Kentucky’s rich farmland is rapidly disappearing, and most of it is being lost to a different kind of development than you might think, according to a new study by American Farmland Trust.
The high-tech study, which analyzes every piece of American agricultural land down to the quarter-acre, shows Kentucky lost 791,000 acres between 1992 and 2012.
Urban edge expansion and suburban sprawl accounted for 37 percent, or 292,000 acres, of that loss. But 63 percent, or 499,000 acres, was lost to individual homes built on lots of two to 10 acres, mostly in rural areas.
Nationally, that kind of development accounted for 41 percent of farmland loss, putting Kentucky on the leading edge of a dangerous trend.
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"The rate of farmland loss is significantly higher than we thought; roughly twice as high," said John Piotti, the president of American Farmland Trust, who is in Central Kentucky this weekend to publicize the study. “Low-density rural development is eating large amounts of farmland. It's the 10-acre house lot that is a huge issue."
More information about farmland trends will be released later this year as the Trust and its research partner, the Colorado-based firm Conservation Science Partners, completes the massive computer analysis, which combines U.S. Department of Agriculture information with data from 40 other sources.
The new study, called Farms Under Threat, includes much more information and better data analysis than the Trust’s 2007 study, Farming on the Edge, which helped spark farm conservation programs around the country.
“It is the most comprehensive study of our farmland resources that has ever been done anywhere by anyone,” Piotti said. “We can look at the past in a way we comprehensively haven't been able to, and then we can also look at the future.”
The new data allows the Trust to build computer models that predict development patterns, with and without conservation easement programs and new land-use regulations. It also can identify the most valuable land for preservation and see climate change models to predict how agricultural land will change in the future.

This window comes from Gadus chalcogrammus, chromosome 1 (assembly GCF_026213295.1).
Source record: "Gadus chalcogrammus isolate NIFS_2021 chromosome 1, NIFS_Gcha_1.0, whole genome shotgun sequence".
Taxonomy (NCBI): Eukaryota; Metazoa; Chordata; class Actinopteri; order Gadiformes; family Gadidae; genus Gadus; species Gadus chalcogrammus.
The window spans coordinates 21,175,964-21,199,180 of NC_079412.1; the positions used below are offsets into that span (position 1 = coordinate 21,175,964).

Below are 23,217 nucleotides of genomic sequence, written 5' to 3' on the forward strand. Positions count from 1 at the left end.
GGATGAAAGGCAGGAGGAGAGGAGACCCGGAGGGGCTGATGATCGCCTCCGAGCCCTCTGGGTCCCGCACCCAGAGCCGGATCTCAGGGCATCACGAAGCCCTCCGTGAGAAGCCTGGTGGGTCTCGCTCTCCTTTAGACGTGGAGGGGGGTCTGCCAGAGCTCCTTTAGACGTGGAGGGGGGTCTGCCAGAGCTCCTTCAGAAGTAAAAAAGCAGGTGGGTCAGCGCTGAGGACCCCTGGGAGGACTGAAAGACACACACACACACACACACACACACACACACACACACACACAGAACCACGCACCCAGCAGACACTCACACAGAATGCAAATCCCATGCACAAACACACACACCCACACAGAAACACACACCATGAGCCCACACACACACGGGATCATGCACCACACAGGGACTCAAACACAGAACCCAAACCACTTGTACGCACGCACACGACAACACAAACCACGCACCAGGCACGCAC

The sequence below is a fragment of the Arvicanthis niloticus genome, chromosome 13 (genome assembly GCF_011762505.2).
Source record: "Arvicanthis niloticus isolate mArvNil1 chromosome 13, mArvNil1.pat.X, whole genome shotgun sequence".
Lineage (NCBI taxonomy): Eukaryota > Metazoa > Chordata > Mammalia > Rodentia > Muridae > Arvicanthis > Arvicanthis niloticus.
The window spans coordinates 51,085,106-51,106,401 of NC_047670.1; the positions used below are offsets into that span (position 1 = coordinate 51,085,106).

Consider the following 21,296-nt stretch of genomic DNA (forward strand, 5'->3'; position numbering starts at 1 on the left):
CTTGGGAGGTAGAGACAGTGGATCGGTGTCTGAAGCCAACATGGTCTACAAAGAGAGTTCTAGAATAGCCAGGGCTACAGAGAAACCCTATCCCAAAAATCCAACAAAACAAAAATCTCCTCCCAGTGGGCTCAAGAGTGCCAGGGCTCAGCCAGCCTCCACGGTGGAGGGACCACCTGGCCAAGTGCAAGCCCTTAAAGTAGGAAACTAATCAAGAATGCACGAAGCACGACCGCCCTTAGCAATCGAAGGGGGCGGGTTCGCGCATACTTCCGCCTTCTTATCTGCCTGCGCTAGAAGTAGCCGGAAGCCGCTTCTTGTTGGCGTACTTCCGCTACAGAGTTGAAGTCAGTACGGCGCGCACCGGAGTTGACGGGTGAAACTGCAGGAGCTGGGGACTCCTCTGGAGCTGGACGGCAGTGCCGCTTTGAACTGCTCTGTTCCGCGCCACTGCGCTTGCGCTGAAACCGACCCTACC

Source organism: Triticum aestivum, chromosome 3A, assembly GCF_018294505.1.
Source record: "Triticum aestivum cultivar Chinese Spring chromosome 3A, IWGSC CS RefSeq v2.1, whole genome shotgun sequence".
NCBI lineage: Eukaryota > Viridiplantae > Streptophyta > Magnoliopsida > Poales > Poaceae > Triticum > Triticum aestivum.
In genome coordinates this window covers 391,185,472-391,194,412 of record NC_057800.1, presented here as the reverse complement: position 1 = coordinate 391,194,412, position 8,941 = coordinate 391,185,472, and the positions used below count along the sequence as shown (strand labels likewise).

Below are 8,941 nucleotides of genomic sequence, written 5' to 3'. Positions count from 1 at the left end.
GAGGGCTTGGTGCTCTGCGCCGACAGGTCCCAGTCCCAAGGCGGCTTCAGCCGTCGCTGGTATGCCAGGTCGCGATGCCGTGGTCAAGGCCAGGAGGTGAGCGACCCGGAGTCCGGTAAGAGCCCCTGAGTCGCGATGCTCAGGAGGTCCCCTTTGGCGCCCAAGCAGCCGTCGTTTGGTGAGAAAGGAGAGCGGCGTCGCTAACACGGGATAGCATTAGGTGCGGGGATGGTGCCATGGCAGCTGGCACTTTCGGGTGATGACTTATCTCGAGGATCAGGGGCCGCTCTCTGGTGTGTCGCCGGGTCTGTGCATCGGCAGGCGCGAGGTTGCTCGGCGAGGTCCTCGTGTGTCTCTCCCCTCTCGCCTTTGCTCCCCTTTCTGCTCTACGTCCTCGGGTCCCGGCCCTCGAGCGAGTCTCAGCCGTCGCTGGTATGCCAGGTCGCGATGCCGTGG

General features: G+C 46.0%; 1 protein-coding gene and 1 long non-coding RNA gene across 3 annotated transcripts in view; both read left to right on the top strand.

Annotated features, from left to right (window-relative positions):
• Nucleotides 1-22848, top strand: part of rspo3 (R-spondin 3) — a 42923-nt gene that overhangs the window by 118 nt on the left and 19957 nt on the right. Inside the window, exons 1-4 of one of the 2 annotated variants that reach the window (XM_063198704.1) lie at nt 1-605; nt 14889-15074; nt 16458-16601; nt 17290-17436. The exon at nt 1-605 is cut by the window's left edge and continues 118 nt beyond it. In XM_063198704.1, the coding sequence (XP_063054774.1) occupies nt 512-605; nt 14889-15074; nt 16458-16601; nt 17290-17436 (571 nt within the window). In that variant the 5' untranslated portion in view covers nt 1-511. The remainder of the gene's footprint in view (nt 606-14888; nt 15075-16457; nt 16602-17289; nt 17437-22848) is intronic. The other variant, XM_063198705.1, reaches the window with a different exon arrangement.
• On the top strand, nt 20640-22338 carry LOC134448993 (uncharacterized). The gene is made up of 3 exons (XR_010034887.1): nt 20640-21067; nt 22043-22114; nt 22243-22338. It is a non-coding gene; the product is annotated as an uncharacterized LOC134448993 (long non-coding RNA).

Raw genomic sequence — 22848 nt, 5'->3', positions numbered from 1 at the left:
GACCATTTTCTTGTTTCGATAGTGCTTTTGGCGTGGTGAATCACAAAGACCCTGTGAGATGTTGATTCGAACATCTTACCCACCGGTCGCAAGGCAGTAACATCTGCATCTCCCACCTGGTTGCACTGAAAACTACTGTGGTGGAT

That is important because the Trust is not only concerned about preserving farmland, but improving farm productivity and economic models that allow farmers to be able to stay on the land.
Piotti said the extent of the large-lot development problem was a surprise nationally, but it is something Lexington has recognized since the early 1990s.
Fayette County lost 4,700 acres to 10-acre lots between 1990 and 1997, prompting the Urban County Council in 1999 to increase the minimum lot size outside the Urban Services Boundary to 40 acres. It also led to Lexington’s Purchase of Development Rights program, which has paid Fayette County landowners to put conservation easements on a total of 30,000 acres on 261 farms.
But most other Kentucky counties have few if any incentives or regulations to protect farmland from development.
The American Farmland Trust, founded in 1980, has helped preserve 6.7 million acres. While that sounds like a lot, it is less than 1 percent of the nation’s farmland.
The organization’s work helped lead creation of the Kentucky Department of Agriculture’s Purchase of Agricultural Easements Programand the Bluegrass Conservancy. The non-profit conservancy works with agricultural landowners to put conservation easements on property that lowers their property tax bills and permanently protects land from development.
“Even though you have very active programs here, this state is lagging behind,” Piotti said. “It's kind of ironic, because you have the model in Lexington. You have the best program in the country with your Urban Service Boundary.”
Piotti would like to see conservation easement programs and stricter land-use regulations in other Kentucky counties. That’s because the state has some of the nation’s richest farmland and most abundant water resources. It also has a strong agricultural community and many people with strong affinity for the land.
“I think you have a more active local food movement than anywhere except for the two coasts,” he said. “I'm really high on Kentucky and what it can do, but there needs to be a bit of a wake-up call to make sure you don't lose the land that drives that potential.”